Our Road Crew and the contractors we hire spend long hours in tough conditions to make the roads as safe as possible. Please cooperate with them and appreciate the fact that they are doing their best to serve the community.
Without fail, every winter we receive some snow and ice storms. Some winters are more severe than others are. However, whether it be severe or not, our staff are preparing to do their best to have our roads in as good a condition as possible.
Our trucks salt, cinder, and plow over 125 lane miles of roads. We hire extra contractors and maintain stock piles of over 400 tons of anti-skid material. We stock extra parts for plows, salt spreaders, and truck chains. Despite our best efforts, we do have equipment breakdowns during snowstorms. This may delay work on certain routes. Please be patient.
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- Each operator has a specific route that includes high priority roads and lesser priority roads.
- When a snowstorm begins, operators will cover their entire route with salt and anti-skid material. This helps to keep the snow and ice from freezing on the surface.
- After that they begin to plow their route. The intensity of the snowstorm determines how routes are completed. For minor storms the entire route may be completed at once. However, if the storm intensifies, only priority routes (usually through roads) will be plowed. Cul-de-sacs and secondary roads will not be done until the main routes can be kept open. As the storm lightens, all roads will be opened. After all roads can be kept open, drivers complete their route by pushing snow back as far as possible on the cartway and clearing the intersections.
The success of our winter maintenance program depends on how much cooperation we receive from our citizens. By following these guidelines during a snowstorm you can assist us in keeping the roadways open.
- Don’t park cars on a street during a snowstorm. Remove all vehicles from streets before the storm and keep them off until the streets are cleared. Having cars in the street not only delays the clearing of streets, but can result in the car owner receiving a fine or the car being towed. If we are required to send a crew out to re-plow a street because cars were parked there, it costs more of your tax dollars!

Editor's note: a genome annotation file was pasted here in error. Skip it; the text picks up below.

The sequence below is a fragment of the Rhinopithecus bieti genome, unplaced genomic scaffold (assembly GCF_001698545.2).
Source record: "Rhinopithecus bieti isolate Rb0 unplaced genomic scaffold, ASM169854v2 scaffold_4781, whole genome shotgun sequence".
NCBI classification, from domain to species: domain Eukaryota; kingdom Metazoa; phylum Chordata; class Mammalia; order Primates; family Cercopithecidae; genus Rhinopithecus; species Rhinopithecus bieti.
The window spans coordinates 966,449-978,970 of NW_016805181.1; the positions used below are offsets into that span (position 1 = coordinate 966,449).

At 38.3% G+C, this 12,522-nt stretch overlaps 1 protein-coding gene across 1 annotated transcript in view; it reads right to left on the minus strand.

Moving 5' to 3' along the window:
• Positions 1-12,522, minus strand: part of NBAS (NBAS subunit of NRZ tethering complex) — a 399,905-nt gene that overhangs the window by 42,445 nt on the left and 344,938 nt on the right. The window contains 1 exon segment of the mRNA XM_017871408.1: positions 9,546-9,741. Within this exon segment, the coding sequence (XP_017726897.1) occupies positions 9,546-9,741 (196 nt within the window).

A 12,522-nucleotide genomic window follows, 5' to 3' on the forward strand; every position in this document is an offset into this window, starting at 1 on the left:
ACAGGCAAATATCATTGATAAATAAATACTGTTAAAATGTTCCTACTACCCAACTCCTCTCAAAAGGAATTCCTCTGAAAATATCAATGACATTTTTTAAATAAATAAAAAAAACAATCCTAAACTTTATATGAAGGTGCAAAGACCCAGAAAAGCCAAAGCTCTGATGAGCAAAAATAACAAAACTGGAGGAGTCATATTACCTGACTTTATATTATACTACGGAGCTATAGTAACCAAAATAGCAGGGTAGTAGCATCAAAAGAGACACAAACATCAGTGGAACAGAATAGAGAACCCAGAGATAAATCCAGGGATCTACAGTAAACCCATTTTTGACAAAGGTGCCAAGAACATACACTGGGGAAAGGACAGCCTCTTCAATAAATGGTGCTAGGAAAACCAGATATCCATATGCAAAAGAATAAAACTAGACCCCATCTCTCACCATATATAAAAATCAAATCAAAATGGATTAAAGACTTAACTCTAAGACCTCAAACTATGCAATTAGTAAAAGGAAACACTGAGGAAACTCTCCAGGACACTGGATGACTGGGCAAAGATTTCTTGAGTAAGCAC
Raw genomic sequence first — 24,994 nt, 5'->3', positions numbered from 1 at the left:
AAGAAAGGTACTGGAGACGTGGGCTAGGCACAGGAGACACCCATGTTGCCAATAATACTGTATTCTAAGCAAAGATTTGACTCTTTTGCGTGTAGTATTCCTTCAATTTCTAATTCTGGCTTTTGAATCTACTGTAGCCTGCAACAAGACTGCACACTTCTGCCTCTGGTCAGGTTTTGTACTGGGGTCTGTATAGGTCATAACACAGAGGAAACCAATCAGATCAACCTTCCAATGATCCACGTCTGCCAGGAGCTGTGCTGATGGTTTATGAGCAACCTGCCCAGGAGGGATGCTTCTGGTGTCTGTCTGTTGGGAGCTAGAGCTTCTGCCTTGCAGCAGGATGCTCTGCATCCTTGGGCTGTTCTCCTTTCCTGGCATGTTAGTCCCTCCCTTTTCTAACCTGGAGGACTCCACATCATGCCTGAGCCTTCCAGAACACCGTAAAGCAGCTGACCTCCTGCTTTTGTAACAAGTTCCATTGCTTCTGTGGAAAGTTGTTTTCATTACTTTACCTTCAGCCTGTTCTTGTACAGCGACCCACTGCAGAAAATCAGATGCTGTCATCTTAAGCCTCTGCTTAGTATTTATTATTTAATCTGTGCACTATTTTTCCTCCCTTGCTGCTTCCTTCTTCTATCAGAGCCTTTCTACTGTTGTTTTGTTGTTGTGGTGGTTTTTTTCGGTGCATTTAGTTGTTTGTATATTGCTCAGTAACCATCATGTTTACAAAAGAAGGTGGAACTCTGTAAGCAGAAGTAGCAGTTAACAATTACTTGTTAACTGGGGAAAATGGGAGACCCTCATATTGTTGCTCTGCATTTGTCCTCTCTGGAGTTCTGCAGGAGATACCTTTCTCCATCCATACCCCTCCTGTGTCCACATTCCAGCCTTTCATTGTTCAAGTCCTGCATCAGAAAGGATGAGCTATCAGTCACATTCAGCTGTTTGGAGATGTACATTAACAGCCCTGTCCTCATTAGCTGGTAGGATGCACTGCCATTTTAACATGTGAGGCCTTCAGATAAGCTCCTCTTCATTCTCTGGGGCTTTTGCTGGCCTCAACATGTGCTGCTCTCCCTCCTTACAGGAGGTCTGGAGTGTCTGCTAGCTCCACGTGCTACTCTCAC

- Properly prepare your vehicle for winter driving. If you do not have confidence when driving on snow and ice, don't drive. Share the ride with someone or change your schedule so that you don't have to travel. Wait until the roads are clear before traveling.
- Don’t push or shovel snow into the street. This practice causes a safety hazard and could cause an accident. You can be fined for this or be held responsible for the accident.
- Clear a wider area on the edge of the street in front of your driveway. When clearing your driveway, be aware that when streets are plowed and widened the snow will go into your driveway. Clearing a wider area on the endge of the street in front of your driveway will allow much of the snow to leave the plow before your driveway.
- Check your mailbox. We are not responsible for mailbox damage unless we actually hit the mailbox with a truck or plow blade. Heavy snow thrown from highway plows will break mailboxes and rotted posts. You are responsible for these repairs.